Taiwan Travel Guide
Taiwan is one of the most underrated travel destinations in Asia. Take a stunning, rugged landscape, add a handful of Chinese influence and a pinch of Japanese, throw in a liberal salting of indigenous cultures, pepper it with an economic miracle and progressive democracy, and then mix it up with the modern globalised world: the result is the vibrant, melting pot that is Taiwan. In this rich and varied country there is a compelling experience at every turn and a surprise waiting around every corner.
Where to travel in Taiwan
Taiwan’s position on the Pacific Ring of Fire has created its spectacular mountain ranges. Dense forests and plunging gorges, such as Taroko, grace the approaches to the highest peaks in north-east Asia - Yushan, and Snow Mountain.
Visit Taipei for the priceless treasures in its museums, for world-class performance art in its concert halls and theatres, and for open, friendly people who take their cuisine – haute or street – very seriously. Browse the bookshops and antiques, and enjoy a lazy afternoon in the city’s burgeoning cafe culture.
The older southern city of Tainan offers a great contrast to the capital. Here, laid-back locals place great emphasis on culinary and tea culture, and the city’s fascinating history is on display everywhere, and particularly evident in the island’s greatest concentration of temples.
Away from the big cities, the culture changes along with the scenery, as the dominance of the Han Chinese gives way to the different lifestyles and worldviews of Taiwan’s aboriginal peoples, who have deep spiritual roots in the land that they live in. Explore these in the landscape around Sun Moon Lake and the National Parks such as Alishan and Kenting.
Reasons to love Taiwan
- Although Taiwan is a rich country by world standards, spending time here is surprisingly affordable, partly because the bulk of the island’s income is from technology and services, and so tourism is not treated as a cash cow.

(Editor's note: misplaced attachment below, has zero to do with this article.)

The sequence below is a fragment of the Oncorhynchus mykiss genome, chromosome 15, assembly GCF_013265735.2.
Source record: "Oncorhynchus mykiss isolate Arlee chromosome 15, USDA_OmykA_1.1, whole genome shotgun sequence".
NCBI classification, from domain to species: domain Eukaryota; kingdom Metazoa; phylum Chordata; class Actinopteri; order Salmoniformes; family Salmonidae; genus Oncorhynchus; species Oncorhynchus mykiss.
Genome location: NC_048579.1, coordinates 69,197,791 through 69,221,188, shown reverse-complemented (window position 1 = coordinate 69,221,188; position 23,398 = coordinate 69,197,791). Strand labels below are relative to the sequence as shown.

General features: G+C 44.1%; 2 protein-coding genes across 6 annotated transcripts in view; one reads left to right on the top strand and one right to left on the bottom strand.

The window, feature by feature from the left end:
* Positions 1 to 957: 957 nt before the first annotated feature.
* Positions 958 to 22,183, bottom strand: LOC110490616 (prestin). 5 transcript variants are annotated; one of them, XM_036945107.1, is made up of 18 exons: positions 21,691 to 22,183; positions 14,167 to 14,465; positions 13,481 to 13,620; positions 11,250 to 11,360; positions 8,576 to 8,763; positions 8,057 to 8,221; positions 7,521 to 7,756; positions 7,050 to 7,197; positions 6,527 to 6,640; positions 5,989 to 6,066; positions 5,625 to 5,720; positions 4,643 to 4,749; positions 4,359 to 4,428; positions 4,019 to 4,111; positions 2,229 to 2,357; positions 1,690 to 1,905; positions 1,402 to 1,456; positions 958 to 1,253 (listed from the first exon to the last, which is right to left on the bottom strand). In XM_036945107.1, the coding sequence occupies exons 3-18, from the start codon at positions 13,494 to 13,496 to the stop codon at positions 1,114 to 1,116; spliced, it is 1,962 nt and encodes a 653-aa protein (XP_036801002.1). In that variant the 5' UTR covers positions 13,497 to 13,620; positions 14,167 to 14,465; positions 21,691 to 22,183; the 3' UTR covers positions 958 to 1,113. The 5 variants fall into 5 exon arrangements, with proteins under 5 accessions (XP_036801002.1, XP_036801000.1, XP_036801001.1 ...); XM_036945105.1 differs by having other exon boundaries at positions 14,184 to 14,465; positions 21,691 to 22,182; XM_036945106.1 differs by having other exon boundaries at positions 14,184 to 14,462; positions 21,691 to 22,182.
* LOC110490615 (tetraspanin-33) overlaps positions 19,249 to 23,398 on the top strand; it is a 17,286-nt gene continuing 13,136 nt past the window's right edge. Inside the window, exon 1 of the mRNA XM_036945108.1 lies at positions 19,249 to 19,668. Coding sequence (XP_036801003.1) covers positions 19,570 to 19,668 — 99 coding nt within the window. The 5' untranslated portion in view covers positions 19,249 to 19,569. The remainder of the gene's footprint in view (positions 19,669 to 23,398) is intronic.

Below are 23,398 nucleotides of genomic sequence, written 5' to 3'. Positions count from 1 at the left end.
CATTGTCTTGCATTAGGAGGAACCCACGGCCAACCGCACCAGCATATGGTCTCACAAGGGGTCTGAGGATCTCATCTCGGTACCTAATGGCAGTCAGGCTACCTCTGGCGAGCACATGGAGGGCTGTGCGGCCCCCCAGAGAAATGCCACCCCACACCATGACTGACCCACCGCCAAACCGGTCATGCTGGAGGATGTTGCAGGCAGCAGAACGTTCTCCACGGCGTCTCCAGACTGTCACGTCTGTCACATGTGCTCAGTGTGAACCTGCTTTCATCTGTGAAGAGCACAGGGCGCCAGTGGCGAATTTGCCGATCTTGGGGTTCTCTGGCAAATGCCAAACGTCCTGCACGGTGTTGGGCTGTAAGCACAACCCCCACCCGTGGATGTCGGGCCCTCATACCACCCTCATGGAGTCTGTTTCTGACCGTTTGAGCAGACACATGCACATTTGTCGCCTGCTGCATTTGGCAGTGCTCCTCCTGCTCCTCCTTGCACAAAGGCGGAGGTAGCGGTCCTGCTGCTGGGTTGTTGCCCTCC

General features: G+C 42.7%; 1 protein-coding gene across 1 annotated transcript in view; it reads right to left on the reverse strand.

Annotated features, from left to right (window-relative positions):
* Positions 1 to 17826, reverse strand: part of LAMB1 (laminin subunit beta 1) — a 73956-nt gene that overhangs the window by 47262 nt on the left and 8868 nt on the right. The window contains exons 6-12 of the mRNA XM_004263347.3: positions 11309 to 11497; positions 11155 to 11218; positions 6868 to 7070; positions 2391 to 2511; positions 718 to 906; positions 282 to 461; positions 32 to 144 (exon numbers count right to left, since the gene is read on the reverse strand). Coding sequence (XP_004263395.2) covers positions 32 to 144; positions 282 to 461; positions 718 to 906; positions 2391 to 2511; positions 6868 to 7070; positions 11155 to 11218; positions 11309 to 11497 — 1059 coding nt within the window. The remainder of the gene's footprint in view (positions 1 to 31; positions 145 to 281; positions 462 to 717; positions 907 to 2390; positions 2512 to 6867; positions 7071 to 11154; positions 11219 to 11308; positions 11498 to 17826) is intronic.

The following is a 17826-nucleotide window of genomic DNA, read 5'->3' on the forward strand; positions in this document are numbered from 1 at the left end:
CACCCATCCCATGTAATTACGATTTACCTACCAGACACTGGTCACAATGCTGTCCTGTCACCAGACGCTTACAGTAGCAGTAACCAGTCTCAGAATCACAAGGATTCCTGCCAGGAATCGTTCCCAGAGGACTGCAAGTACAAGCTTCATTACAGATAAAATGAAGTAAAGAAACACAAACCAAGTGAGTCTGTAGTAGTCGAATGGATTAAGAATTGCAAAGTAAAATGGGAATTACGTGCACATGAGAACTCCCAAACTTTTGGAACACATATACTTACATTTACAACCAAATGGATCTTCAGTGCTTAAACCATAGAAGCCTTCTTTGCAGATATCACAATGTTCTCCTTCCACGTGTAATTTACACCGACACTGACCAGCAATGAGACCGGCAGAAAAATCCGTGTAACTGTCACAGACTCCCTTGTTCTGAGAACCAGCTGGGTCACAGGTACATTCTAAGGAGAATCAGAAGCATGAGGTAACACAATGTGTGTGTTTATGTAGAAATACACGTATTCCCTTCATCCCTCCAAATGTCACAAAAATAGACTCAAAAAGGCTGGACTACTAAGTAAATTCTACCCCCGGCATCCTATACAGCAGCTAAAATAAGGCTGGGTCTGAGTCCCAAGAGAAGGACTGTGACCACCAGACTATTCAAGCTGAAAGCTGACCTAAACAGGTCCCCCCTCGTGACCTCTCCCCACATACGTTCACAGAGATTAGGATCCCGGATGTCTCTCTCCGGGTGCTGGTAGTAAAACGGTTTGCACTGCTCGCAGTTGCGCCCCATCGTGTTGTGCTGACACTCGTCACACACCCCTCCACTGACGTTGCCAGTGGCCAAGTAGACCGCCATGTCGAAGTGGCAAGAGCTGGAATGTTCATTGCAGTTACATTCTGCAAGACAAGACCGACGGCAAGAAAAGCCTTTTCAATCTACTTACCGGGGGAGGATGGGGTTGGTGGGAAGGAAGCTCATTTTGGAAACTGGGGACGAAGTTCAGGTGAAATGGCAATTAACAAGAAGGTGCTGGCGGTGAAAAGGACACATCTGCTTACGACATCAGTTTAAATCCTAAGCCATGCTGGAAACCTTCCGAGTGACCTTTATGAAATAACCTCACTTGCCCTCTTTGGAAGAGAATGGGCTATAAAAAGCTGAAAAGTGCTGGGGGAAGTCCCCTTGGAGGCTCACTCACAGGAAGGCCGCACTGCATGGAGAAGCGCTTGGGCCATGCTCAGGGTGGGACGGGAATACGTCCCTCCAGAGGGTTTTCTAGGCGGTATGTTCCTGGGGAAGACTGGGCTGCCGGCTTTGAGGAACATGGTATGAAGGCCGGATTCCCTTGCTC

- After a long day out exploring the country’s scenic natural wonders, few things are more inviting, or rewarding than relaxing in one of Taiwan's numerous natural hot springs, such as Sileng Wild Springs just outside Taipei.
Taiwan’s unusual political history leaves it on the fringes of the international community – it has all the outward attributes of a fully independent country but it remains unrecognised by most other nations around the world. China still claims Taiwan as a part of its territory, despite the opposition of the vast majority of Taiwanese people, who would far rather go it alone.
Discover your Asia
Call us on 01273 670 001
Population: – 23.5 million
Capital: – Taipei
Currency: – New Taiwan dollar
Language: – Mandarin, Taiwanese Hokkien
Religion: – Diverse
Perfect straight ‘off the peg’ or as a source of inspiration allowing us to start with blank canvas. You decide.
Explore Taiwan's highlights
Taipei combines a dazzling array of culinary options, a vibrant cultural scene, and a friendliness and approachability unmatched in other busy metropolises. It is also an excellent base from which to explore the country’s areas of stunning natural beauty, and has quite a few unexpected secrets of its own.
Taroko National Park
Carved by the Liwu River, Taroko Gorge is perhaps the single most impressive natural wonder of Taiwan, and boasts the title of world’s deepest marble gorge. Surrounded by lush vegetation and majestic mountains, the National Park delivers spectacular views of the canyon, hewn by water and geological activity out of the marble of the central mountain range.
Whilst Taipei can leave at least some visitors a little underwhelmed, Kaohsiung strikes all the right chords. From the vibrant arts centre to ultra-Taiwanese Lotus pond, its a city with plenty to fill a few days.
The Love River flows through the city and provides its leisure hub in the form of cycling and walking paths, a night market and several outdoor cafés which are popular spots for live music.